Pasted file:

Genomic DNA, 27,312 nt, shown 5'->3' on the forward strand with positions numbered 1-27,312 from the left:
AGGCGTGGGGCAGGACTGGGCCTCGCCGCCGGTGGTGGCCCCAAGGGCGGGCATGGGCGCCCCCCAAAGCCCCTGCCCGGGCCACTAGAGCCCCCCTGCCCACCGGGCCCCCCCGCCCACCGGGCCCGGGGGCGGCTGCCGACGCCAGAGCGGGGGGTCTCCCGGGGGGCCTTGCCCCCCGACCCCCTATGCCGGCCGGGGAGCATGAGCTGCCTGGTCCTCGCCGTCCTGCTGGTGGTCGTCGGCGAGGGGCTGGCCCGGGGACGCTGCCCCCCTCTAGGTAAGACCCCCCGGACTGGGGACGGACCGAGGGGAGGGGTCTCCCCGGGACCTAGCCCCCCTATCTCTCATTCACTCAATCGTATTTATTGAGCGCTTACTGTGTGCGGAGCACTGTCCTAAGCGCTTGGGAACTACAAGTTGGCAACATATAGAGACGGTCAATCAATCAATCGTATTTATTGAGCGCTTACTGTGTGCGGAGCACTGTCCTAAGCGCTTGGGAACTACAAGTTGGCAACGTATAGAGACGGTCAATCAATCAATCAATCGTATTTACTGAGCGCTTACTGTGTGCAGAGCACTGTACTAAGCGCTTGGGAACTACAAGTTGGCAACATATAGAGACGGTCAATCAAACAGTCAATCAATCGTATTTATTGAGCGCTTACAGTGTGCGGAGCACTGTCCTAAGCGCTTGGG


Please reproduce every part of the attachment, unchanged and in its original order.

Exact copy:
Genomic DNA, 27,312 nt, shown 5'->3' on the forward strand with positions numbered 1-27,312 from the left:
AGGCGTGGGGCAGGACTGGGCCTCGCCGCCGGTGGTGGCCCCAAGGGCGGGCATGGGCGCCCCCCAAAGCCCCTGCCCGGGCCACTAGAGCCCCCCTGCCCACCGGGCCCCCCCGCCCACCGGGCCCGGGGGCGGCTGCCGACGCCAGAGCGGGGGGTCTCCCGGGGGGCCTTGCCCCCCGACCCCCTATGCCGGCCGGGGAGCATGAGCTGCCTGGTCCTCGCCGTCCTGCTGGTGGTCGTCGGCGAGGGGCTGGCCCGGGGACGCTGCCCCCCTCTAGGTAAGACCCCCCGGACTGGGGACGGACCGAGGGGAGGGGTCTCCCCGGGACCTAGCCCCCCTATCTCTCATTCACTCAATCGTATTTATTGAGCGCTTACTGTGTGCGGAGCACTGTCCTAAGCGCTTGGGAACTACAAGTTGGCAACATATAGAGACGGTCAATCAATCAATCGTATTTATTGAGCGCTTACTGTGTGCGGAGCACTGTCCTAAGCGCTTGGGAACTACAAGTTGGCAACGTATAGAGACGGTCAATCAATCAATCAATCGTATTTACTGAGCGCTTACTGTGTGCAGAGCACTGTACTAAGCGCTTGGGAACTACAAGTTGGCAACATATAGAGACGGTCAATCAAACAGTCAATCAATCGTATTTATTGAGCGCTTACAGTGTGCGGAGCACTGTCCTAAGCGCTTGGG